ST. LOUIS -- In their first five games against the Reds this season, the Cardinals stalled Billy Hamilton by neutralizing his biggest asset. He couldn't run because he couldn't get on.
However, the nuisance the Cardinals feared Hamilton could be atop Cincinnati's lineup came to life on Wednesday, as the speedy outfielder tallied more total bases than the entire Cardinals' offense. That left St. Louis starter Shelby Miller to deal with a constant disruption while getting nary the run support or bailout that Lance Lynn had a night earlier.
The Cardinals' chance at a sweep in front of an afternoon crowd of 41,137 fans at Busch Stadium evaporated with it, leaving the club heading into an off-day on the heels of a 4-0 loss in which it recorded just four hits. St. Louis has now scored a combined three runs in its four losses this season.
"I do believe there is obviously more in our tank offensively," manager Mike Matheny said. "We've done a lot of things right, some things wrong, and things we know we want to get better at."
The Cardinals had done well to control Hamilton before Wednesday, leaving him 2-for-22 without a run scored. Miller even worked around Hamilton's leadoff triple in the first inning to keep the game scoreless. It was the start of a string of eight consecutive outs, positioning Miller to keep pace with Reds starter Mike Leake, who was also sailing.
Eventually, though, Miller hit a snag -- starting when Hamilton next came to the plate.
Miller stranded two in the third and erased another with a fourth-inning double play. He would not, however, get out of that inning entirely unscathed.
Chris Heisey extended the frame with a single, and in his second start since coming off the disabled list, catcher Devin Mesoraco connected for a two-run homer.
"It was where we wanted it," Miller said of the tattooed fastball. "He just put a good swing on it."
Mesoraco said afterward that he was anticipating a fastball.
It was the fourth home run allowed by Miller in 12 innings, which combined have accounted for five of the eight runs he's allowed. Last season, Miller served up 20 home runs in 31 starts.
Hamilton then used his speed -- he singled, stole second and scored from third on a shallow flyout to right fielder Jon Jay -- to pad the Reds' lead an inning later.
"He scored on a sacrifice fly, basically, to second base," remarked Matt Carpenter afterward.
"That's the first time I've seen that," added Yadier Molina. "He's so fast. Every time he's on base he's going to be dangerous. … Any time you see a guy with that kind of speed, he can change the game."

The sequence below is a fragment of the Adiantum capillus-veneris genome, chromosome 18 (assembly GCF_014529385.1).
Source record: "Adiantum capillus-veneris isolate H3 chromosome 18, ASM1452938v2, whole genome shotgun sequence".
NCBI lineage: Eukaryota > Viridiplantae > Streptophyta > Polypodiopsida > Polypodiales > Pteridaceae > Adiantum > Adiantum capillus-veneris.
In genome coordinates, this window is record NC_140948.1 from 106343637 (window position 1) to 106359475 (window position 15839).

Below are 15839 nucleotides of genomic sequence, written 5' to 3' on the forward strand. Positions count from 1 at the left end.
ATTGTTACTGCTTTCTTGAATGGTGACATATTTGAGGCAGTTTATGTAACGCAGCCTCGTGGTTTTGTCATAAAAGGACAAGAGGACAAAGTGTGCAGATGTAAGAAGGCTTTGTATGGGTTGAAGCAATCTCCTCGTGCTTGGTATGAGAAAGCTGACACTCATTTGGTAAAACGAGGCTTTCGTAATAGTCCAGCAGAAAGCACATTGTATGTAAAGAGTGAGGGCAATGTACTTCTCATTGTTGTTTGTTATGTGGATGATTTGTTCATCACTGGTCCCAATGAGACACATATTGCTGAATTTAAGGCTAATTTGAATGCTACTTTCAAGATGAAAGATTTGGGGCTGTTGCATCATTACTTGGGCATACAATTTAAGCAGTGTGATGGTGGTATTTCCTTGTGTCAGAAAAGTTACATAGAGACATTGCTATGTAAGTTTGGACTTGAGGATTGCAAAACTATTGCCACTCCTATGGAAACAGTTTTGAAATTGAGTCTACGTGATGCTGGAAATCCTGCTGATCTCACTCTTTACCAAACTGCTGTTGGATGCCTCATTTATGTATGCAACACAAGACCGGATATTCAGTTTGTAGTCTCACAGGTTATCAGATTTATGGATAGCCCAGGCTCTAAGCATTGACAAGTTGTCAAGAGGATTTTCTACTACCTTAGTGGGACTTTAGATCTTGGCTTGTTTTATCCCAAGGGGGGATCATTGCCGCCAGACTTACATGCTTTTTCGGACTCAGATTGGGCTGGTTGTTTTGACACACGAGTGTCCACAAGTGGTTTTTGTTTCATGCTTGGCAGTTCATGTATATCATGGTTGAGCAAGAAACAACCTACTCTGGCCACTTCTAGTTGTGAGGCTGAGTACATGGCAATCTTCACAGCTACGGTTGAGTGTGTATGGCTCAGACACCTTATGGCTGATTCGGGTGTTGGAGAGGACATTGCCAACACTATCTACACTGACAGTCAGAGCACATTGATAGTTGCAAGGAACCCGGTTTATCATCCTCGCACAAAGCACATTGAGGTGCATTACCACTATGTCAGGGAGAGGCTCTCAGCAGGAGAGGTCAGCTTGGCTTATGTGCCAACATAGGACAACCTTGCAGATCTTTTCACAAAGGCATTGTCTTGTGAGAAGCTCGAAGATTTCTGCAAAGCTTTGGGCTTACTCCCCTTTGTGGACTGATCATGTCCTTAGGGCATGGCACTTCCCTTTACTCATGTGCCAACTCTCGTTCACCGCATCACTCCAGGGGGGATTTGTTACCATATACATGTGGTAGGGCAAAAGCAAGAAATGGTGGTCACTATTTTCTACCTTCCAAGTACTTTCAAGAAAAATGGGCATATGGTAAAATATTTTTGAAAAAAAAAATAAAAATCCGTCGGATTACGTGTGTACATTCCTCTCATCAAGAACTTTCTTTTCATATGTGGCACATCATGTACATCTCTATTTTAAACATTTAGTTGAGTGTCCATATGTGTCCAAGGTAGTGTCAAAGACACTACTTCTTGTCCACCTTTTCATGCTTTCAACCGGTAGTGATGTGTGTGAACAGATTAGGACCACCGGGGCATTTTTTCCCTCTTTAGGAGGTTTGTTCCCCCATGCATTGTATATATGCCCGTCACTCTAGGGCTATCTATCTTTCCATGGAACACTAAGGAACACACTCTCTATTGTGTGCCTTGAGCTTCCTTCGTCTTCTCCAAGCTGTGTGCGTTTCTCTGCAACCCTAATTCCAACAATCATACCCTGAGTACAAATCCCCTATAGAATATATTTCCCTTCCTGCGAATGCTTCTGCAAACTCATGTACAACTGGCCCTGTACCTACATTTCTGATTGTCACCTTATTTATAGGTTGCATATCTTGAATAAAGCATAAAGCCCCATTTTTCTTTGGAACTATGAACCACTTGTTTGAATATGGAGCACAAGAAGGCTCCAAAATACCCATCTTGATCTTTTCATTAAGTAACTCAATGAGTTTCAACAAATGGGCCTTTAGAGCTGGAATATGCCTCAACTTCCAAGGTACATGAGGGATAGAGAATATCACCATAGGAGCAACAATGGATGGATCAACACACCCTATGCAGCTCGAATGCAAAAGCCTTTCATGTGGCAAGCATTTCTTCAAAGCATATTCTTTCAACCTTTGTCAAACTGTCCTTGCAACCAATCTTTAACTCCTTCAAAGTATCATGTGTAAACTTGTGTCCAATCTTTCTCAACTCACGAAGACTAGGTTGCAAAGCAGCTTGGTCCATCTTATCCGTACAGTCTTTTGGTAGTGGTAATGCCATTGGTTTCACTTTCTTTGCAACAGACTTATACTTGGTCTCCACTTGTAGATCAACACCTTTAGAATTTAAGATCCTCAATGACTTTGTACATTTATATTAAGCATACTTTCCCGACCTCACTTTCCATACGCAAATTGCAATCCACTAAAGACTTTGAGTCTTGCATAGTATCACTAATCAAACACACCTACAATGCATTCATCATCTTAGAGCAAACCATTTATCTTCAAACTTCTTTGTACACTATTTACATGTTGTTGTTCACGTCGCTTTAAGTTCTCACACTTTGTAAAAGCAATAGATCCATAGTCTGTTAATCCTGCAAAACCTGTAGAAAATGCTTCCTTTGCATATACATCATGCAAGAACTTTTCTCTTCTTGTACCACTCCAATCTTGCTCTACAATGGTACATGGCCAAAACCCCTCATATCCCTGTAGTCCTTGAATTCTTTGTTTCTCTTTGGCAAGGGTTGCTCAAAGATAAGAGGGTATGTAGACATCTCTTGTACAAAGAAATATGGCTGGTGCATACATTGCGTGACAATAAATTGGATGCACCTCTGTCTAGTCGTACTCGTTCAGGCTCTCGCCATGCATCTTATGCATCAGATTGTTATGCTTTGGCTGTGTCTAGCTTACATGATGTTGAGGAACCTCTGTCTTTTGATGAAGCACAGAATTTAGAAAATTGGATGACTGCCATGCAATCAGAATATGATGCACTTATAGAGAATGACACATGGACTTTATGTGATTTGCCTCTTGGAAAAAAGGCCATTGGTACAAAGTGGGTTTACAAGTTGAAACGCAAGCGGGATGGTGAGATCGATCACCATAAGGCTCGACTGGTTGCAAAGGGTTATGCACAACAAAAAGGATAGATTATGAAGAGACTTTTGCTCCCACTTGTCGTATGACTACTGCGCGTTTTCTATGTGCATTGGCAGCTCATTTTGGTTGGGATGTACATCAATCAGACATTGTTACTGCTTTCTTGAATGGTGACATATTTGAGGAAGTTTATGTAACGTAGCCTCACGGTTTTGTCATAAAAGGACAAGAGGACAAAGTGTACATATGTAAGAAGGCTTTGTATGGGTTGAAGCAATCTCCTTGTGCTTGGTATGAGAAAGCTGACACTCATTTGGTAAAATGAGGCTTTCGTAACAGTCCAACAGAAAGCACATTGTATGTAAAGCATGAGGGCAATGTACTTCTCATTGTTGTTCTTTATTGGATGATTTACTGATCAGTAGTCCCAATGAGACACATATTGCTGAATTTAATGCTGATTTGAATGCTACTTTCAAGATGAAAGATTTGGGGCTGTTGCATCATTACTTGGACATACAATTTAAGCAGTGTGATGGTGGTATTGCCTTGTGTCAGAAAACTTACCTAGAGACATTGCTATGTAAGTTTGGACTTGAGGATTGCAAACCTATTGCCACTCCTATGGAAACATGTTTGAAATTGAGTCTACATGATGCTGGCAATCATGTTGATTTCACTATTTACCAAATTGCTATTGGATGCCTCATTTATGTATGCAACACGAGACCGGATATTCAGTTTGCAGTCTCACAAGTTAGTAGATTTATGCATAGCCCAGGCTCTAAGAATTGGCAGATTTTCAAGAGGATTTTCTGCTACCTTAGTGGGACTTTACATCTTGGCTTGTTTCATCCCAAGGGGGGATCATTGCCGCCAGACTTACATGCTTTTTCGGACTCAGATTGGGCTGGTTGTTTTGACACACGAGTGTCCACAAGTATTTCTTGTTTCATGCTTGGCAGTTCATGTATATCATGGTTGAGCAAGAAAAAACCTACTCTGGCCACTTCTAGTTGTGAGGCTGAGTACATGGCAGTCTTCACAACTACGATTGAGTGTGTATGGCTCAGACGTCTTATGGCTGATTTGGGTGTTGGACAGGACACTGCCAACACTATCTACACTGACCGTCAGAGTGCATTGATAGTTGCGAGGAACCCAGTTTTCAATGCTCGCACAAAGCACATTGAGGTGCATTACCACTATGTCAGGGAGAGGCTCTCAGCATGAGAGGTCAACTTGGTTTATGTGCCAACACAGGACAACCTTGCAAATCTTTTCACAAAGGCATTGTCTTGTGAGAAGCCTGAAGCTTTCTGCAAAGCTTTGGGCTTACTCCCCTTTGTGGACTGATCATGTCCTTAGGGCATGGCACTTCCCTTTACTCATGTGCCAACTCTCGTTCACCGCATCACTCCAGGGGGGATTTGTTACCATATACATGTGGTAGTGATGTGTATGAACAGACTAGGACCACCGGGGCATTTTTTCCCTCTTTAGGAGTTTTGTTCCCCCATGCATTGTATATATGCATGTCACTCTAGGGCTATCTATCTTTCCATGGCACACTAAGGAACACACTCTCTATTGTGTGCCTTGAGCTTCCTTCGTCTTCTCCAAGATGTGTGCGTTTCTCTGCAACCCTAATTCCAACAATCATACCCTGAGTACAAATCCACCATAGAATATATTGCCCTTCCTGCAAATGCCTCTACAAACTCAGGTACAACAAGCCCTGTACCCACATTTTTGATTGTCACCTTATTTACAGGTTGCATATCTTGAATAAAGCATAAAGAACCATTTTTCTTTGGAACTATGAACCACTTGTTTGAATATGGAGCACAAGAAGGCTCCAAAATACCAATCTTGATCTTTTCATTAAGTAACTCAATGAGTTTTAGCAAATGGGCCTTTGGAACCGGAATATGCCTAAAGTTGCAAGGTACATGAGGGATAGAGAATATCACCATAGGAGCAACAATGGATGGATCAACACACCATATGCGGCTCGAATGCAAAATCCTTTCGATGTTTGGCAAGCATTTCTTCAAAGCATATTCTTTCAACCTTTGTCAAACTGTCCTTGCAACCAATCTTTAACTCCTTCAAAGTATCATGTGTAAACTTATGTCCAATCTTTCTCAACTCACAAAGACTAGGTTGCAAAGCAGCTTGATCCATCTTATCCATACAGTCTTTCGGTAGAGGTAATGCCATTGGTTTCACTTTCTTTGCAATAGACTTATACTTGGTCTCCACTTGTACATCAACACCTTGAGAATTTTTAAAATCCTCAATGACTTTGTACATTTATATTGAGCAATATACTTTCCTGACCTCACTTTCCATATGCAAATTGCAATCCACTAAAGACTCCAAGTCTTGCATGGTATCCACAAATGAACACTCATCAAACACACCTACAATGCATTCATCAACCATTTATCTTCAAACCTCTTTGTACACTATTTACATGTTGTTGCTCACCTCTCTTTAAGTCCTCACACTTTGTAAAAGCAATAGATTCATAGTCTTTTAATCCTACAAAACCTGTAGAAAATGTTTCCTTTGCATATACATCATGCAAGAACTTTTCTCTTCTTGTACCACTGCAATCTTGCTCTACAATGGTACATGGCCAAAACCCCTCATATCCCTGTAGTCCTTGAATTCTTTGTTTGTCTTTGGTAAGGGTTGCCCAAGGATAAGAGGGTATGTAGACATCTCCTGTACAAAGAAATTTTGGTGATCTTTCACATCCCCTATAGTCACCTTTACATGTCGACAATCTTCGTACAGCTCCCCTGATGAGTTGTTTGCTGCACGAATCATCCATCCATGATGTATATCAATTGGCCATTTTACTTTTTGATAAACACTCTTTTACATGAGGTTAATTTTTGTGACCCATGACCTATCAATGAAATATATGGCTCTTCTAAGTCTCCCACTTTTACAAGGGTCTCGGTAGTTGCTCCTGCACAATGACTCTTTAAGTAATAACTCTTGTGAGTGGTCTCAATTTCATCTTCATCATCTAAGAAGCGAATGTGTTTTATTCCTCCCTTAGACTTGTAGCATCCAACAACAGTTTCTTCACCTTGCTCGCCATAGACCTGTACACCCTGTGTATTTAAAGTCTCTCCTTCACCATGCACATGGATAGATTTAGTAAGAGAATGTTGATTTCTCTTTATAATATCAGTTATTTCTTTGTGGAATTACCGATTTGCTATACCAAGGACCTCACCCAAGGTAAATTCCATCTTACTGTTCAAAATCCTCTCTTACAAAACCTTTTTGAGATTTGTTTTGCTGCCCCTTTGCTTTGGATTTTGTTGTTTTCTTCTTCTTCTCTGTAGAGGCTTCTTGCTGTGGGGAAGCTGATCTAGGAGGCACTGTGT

And from Hamilton's perspective?
"When the fly ball went up in the air, [third-base coach Steve] Smith was like, 'I want to see how fast you really are,'" Hamilton said. "I was like, 'OK, that's giving me the key point to go.' He didn't say go, but I knew I had to go."
Miller, now 0-2 to begin his sophomore season, didn't find the entire afternoon to be forgettable. He and Molina agreed that his fastball command had improved from a rocky start in Pittsburgh last week, and Miller was armed with a decent curveball. He struck out Brandon Phillips and Joey Votto consecutively on that pitch in the first inning.
Miller had trouble complementing those two pitches with much more, though. His cutter wasn't sharp, and he threw only a few changeups. He did retire Hamilton in the sixth to strand a pair of runners on the corners and keep a then-three-run deficit from swelling.
Miller bookended his six-inning start by getting out of jams in which the Reds put a runner on third with no outs.
"We're getting somewhere," he said.
"I thought he was better than how the result was overall," Matheny added. "We just didn't get a lot of help."
Leake faced two batters over the minimum in his eight-inning, 100-pitch start. Three of the four baserunners he allowed were erased on double plays. Jay, making the spot start for Allen Craig, hit into two of them.
Leake followed the other two hits -- both two-out knocks -- with strikeouts. Only one baserunner advanced as far as second in what was Leake's first win over the Cardinals since Aug. 25, 2012.
The Reds lost all three of Leake's starts against St. Louis last season.
"We've had a chance to face him quite a bit, and that's probably the best I've seen him in terms of command," Carpenter said. "He didn't leave hardly any balls over the plate. He kept the ball down, had his sinker working, his cutter was working. When we did find a way to get a baserunner, he would be able to get a ground ball and turn a double play. He was as good as I've seen him."
With the performance, Leake tied his longest career scoreless outing -- done twice previously, both times on the road.
"He was very, very good," Mesoraco said of Leake. "He didn't get ahead of as many guys as he typically does, but he was able to get some early outs with some easy ground balls. … He was a lot of fun to catch today."
The Cardinals' offense has opened the season part hot, part cold. It has averaged more than five runs a game in its five wins, but the club's run total through nine games (29) is significantly lower than the total during the same span last season (56).
It hasn't helped that the team has hit .181 with runners in scoring position.
"We have a long run of games after this," said Matheny, whose club begins a stretch of 20 games in 20 days on Friday. "And hopefully [we can] throw some good consistent offensive approaches together and hope our pitchers keep doing what they've been doing."
Jenifer Langosch is a reporter for MLB.com. Read her blog, By Gosh, It's Langosch, and follow her on Twitter @LangoschMLB. This story was not subject to the approval of Major League Baseball or its clubs.